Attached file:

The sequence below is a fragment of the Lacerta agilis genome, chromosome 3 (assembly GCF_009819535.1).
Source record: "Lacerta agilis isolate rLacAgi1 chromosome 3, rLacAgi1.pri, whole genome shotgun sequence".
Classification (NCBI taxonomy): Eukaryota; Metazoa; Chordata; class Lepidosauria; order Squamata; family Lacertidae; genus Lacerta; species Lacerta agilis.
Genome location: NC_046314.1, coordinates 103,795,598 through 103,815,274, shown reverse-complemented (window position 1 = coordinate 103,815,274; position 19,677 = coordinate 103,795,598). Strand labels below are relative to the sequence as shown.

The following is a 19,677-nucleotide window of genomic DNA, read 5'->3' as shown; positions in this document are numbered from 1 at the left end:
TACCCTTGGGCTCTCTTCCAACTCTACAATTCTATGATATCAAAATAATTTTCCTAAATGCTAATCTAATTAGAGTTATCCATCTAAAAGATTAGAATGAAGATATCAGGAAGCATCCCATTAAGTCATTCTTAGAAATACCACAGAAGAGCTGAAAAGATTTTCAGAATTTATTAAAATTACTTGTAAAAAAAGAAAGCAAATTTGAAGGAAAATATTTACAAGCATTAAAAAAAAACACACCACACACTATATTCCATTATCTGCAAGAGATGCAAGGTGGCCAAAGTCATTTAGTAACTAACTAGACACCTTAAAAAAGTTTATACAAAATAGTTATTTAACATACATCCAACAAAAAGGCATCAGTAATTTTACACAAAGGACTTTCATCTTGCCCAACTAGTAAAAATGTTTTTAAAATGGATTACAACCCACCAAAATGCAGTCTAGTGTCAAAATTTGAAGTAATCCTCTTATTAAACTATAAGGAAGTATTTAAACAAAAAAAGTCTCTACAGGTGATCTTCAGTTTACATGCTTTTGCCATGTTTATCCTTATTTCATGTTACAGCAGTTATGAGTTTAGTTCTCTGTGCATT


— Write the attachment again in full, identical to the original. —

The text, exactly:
The sequence below is a fragment of the Lacerta agilis genome, chromosome 3 (assembly GCF_009819535.1).
Source record: "Lacerta agilis isolate rLacAgi1 chromosome 3, rLacAgi1.pri, whole genome shotgun sequence".
Classification (NCBI taxonomy): Eukaryota; Metazoa; Chordata; class Lepidosauria; order Squamata; family Lacertidae; genus Lacerta; species Lacerta agilis.
Genome location: NC_046314.1, coordinates 103,795,598 through 103,815,274, shown reverse-complemented (window position 1 = coordinate 103,815,274; position 19,677 = coordinate 103,795,598). Strand labels below are relative to the sequence as shown.

The following is a 19,677-nucleotide window of genomic DNA, read 5'->3' as shown; positions in this document are numbered from 1 at the left end:
TACCCTTGGGCTCTCTTCCAACTCTACAATTCTATGATATCAAAATAATTTTCCTAAATGCTAATCTAATTAGAGTTATCCATCTAAAAGATTAGAATGAAGATATCAGGAAGCATCCCATTAAGTCATTCTTAGAAATACCACAGAAGAGCTGAAAAGATTTTCAGAATTTATTAAAATTACTTGTAAAAAAAGAAAGCAAATTTGAAGGAAAATATTTACAAGCATTAAAAAAAAACACACCACACACTATATTCCATTATCTGCAAGAGATGCAAGGTGGCCAAAGTCATTTAGTAACTAACTAGACACCTTAAAAAAGTTTATACAAAATAGTTATTTAACATACATCCAACAAAAAGGCATCAGTAATTTTACACAAAGGACTTTCATCTTGCCCAACTAGTAAAAATGTTTTTAAAATGGATTACAACCCACCAAAATGCAGTCTAGTGTCAAAATTTGAAGTAATCCTCTTATTAAACTATAAGGAAGTATTTAAACAAAAAAAGTCTCTACAGGTGATCTTCAGTTTACATGCTTTTGCCATGTTTATCCTTATTTCATGTTACAGCAGTTATGAGTTTAGTTCTCTGTGCATT